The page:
Poster Abstract Title: 
Denitrication as the dominant N-elimination process in hydrothermal vents of the Juan de Fuca Ridge, North-East Pacific Ocean
Authors and their affiliations: 
Annie Bourbonnais(a), Moritz F. Lehmann(b), David A. Butterfield(c,d), Marcel M. M. Kuypers(e), Gaute Lavik(e) and S. Kim Juniper(a) (a)School of Earth and Ocean Sciences, University of Victoria, Victoria, British Columbia, Canada, V8P 5C2 (b)Institute for Environmental Geoscience, Basel University, CH-4056, Basel, Switzerland (c)Joint Institute for the Study of the Atmosphere and Ocean, University of Washington, Seattle, WA, USA, 98105-5672 (d)Pacific Marine Environmental Laboratory, NOAA, Seattle, WA, USA, 98115 (e)Max Planck Institute for Marine Microbiology (MPI), Department of Biogeochemistry, Celsiusstrasse 1, 28359 Bremen, Germany

Nitrogen (N) is an essential macronutrient for all organisms. Therefore, oceanic N sinks, removing bio-available (or fixed) N, ultimately affect primary productivity. The relative importance of the two main N-elimination pathways, i.e. denitrification and anaerobic ammonium oxidation (anammox) in different oceanic environments and in the global ocean is still a matter of debate. Little is known about metabolic processes and bacterially-mediated N-cycle dynamics occurring in the subsurface biosphere of hydrothermal vent systems. Rates of major N-elimination processes have never directly been quantified in diffuse vent fluids. In this study, we measured rates of major fixed N-elimination pathways (denitrification, anammox) and dissimilative nitrate reduction to ammonium (DNRA) in hydrothermal vent fluids at 7 different sites on the Juan de Fuca Ridge using 15N-label incubations. We also measured the isotopic composition of dissolved inorganic nitrogen (DIN) (nitrate and ammonium) and N2O concentrations, an intermediate product of denitrification. All samples were collected during a cruise in the Northeast Pacific Ocean onboard the R/V Atlantis in June 2009. Elevated nitrate δ15N and δ18O in the high-Mg2+, low-T vent fluids associated with a [NO3-] decrease is indicative of dissimilatory (denitrification) or assimilatory (nitrate uptake) nitrate consumption. Denitrification rates in hydrothermal vent fluids at Axial Volcano and Endeavour Segment are high and variable between sites, ranging from ~30 (Fairy Castle, Main Endeavour Field) to 1040 (Hermosa, Axial Volcano) nM/day. [N2O] ranged between ~0-430 nM, with no observable correlation with denitrification rates. Anammox rates are below ~5 nM/day at 3 sites and not detectable at all other sites. DNRA rates are ranging from ~0 to 200 nM/day. These results suggest that denitrification is by far the dominant N sink in hydrothermal vent fluids of the Juan de Fuca Ridge. In agreement with previous studies, our results suggest that, at least in sulfidic waters, nitrate reduction by bacteria (possibly associated with sulphide oxidation) can out-compete anammox bacteria. Future microbiological work will evaluate the identity and abundance of the denitrifying bacteria present in vent fluids.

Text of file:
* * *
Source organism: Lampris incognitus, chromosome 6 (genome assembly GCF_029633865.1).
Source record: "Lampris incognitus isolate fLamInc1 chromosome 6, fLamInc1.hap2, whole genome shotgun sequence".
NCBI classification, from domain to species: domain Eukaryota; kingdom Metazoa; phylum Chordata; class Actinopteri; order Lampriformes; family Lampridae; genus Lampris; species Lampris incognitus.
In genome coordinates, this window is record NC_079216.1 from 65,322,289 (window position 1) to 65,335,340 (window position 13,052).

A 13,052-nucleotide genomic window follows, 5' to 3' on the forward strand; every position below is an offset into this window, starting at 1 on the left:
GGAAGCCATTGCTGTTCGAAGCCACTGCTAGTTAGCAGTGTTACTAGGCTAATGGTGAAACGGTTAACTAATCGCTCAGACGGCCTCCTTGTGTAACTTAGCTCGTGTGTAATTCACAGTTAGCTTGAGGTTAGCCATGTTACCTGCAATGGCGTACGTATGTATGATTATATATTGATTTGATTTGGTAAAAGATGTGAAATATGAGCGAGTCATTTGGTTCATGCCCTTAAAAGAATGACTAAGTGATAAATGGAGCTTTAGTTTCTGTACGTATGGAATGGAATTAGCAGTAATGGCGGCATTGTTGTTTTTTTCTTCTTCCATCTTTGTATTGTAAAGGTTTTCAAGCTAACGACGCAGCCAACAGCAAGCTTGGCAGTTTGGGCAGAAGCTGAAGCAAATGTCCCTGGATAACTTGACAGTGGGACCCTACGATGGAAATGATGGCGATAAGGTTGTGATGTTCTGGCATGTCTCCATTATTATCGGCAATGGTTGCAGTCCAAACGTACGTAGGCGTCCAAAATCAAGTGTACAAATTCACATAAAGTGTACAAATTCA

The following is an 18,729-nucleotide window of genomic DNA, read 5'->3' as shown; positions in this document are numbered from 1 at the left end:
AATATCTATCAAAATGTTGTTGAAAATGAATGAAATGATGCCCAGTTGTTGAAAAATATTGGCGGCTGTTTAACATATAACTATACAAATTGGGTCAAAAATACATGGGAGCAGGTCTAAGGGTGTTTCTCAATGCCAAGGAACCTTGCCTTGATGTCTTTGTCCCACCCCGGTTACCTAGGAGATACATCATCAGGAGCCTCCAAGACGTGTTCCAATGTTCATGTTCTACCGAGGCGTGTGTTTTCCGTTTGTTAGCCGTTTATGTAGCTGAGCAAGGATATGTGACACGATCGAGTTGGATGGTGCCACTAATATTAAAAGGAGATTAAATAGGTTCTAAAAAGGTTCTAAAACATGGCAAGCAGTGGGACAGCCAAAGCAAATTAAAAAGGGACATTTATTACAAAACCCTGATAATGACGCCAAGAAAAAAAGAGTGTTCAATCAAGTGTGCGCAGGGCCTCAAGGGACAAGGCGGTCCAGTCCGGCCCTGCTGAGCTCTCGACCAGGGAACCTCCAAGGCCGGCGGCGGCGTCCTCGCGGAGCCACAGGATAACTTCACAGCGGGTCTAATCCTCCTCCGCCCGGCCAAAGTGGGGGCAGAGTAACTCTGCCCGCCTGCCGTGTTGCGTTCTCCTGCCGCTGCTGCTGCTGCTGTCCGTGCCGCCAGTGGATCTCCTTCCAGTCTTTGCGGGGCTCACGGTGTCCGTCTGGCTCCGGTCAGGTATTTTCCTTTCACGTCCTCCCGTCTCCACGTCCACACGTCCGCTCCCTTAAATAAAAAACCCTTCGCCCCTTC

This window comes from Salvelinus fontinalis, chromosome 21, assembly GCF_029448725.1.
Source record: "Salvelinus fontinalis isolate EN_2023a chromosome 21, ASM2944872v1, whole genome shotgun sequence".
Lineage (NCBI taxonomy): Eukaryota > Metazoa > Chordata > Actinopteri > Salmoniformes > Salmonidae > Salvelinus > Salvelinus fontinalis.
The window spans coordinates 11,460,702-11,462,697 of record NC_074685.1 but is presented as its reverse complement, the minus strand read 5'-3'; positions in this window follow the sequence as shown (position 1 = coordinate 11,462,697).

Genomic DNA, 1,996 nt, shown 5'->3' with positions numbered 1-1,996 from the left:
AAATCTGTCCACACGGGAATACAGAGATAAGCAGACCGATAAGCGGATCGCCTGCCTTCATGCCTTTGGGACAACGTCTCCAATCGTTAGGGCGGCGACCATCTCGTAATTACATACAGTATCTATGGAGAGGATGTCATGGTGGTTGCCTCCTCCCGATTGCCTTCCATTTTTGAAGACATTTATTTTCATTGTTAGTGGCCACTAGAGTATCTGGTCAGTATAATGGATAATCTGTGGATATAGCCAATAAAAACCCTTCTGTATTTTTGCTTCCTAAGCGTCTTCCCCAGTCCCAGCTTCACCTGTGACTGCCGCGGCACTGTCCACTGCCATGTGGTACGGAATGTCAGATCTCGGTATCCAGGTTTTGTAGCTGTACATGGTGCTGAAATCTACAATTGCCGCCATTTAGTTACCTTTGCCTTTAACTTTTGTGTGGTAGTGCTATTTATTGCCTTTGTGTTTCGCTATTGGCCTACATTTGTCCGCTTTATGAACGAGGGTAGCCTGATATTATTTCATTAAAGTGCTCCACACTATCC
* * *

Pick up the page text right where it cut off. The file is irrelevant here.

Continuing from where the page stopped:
Contributions to Integration and Synthesis: 
As mentioned above, Nitrogen (N) is an essential macronutrient for all living organisms. This work represents the first rate measurements of N-cycle processes in diffuse hydrothermal vent fluids. This research is crucial for integration and synthesis at the R2K meeting because it allows to better understand the fluxes or N in the subsurface biosphere of hydrothermal vent systems, with important implications for chemosynthetic primary productivity.